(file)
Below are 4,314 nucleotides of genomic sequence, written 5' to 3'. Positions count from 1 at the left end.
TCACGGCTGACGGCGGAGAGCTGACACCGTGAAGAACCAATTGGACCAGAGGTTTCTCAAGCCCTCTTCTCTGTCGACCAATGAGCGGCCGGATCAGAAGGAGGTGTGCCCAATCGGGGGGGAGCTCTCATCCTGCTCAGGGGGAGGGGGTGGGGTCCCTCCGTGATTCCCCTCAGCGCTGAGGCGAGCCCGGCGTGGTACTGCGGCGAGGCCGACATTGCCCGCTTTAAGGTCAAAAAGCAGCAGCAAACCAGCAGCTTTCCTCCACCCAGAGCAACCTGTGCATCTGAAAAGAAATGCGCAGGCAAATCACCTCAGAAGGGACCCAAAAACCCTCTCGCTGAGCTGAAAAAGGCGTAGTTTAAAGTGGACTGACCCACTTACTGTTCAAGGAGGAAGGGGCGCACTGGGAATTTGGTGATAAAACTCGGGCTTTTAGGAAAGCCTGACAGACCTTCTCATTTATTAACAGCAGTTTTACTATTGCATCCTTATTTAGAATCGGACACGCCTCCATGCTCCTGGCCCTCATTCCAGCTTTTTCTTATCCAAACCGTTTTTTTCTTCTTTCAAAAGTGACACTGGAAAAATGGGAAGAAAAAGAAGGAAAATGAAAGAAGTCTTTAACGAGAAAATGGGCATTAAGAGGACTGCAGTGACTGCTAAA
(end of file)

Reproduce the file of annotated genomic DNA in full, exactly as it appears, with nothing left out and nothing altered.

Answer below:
Below are 4,314 nucleotides of genomic sequence, written 5' to 3'. Positions count from 1 at the left end.
TCACGGCTGACGGCGGAGAGCTGACACCGTGAAGAACCAATTGGACCAGAGGTTTCTCAAGCCCTCTTCTCTGTCGACCAATGAGCGGCCGGATCAGAAGGAGGTGTGCCCAATCGGGGGGGAGCTCTCATCCTGCTCAGGGGGAGGGGGTGGGGTCCCTCCGTGATTCCCCTCAGCGCTGAGGCGAGCCCGGCGTGGTACTGCGGCGAGGCCGACATTGCCCGCTTTAAGGTCAAAAAGCAGCAGCAAACCAGCAGCTTTCCTCCACCCAGAGCAACCTGTGCATCTGAAAAGAAATGCGCAGGCAAATCACCTCAGAAGGGACCCAAAAACCCTCTCGCTGAGCTGAAAAAGGCGTAGTTTAAAGTGGACTGACCCACTTACTGTTCAAGGAGGAAGGGGCGCACTGGGAATTTGGTGATAAAACTCGGGCTTTTAGGAAAGCCTGACAGACCTTCTCATTTATTAACAGCAGTTTTACTATTGCATCCTTATTTAGAATCGGACACGCCTCCATGCTCCTGGCCCTCATTCCAGCTTTTTCTTATCCAAACCGTTTTTTTCTTCTTTCAAAAGTGACACTGGAAAAATGGGAAGAAAAAGAAGGAAAATGAAAGAAGTCTTTAACGAGAAAATGGGCATTAAGAGGACTGCAGTGACTGCTAAA